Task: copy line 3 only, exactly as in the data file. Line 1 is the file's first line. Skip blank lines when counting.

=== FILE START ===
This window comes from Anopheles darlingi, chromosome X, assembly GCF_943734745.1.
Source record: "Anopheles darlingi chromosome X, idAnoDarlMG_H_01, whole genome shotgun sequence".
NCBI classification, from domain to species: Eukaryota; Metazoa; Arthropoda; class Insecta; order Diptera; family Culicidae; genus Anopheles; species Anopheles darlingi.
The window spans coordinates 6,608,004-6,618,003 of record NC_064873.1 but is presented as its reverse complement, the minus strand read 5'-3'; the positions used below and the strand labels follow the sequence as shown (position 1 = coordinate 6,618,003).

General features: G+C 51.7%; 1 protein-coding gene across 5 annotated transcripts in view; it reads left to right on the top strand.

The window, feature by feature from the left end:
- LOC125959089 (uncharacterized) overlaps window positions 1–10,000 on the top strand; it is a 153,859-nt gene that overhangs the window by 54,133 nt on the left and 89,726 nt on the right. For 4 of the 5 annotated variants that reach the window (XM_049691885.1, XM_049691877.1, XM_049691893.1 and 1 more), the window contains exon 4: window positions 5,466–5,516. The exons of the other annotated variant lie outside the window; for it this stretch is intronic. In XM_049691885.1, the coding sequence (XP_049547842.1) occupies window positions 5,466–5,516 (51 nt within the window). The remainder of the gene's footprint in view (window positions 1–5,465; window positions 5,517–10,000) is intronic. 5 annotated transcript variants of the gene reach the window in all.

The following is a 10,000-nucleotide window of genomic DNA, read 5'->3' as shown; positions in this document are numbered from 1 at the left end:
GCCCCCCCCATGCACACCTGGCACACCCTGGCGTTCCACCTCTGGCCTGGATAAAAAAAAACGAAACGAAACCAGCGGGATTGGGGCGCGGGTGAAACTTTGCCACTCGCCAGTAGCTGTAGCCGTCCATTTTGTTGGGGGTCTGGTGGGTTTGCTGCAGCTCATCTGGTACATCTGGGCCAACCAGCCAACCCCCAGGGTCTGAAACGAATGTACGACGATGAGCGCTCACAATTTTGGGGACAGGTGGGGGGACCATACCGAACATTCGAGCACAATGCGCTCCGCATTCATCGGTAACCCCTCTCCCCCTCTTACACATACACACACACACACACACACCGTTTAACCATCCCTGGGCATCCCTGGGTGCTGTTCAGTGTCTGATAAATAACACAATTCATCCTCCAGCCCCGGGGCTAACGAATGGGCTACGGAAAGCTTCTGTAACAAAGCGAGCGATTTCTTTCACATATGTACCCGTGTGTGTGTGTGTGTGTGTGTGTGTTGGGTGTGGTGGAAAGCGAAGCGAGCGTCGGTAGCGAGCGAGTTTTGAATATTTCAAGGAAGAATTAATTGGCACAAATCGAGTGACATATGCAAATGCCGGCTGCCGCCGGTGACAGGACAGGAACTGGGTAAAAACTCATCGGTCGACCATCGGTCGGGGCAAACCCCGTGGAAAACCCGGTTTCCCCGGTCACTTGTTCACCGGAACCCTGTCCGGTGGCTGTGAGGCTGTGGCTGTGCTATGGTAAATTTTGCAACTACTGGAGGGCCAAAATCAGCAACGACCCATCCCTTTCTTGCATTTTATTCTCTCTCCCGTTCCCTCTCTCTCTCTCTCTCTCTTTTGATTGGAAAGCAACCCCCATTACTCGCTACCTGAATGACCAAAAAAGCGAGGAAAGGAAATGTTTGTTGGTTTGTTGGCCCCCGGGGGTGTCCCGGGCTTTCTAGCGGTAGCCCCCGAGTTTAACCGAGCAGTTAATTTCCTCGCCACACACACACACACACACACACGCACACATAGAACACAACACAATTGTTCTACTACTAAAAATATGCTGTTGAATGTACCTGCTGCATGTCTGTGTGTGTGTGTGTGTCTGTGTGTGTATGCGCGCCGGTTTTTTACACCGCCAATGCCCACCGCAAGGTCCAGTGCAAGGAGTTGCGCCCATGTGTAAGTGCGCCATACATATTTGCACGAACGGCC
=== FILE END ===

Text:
NCBI classification, from domain to species: Eukaryota; Metazoa; Arthropoda; class Insecta; order Diptera; family Culicidae; genus Anopheles; species Anopheles darlingi.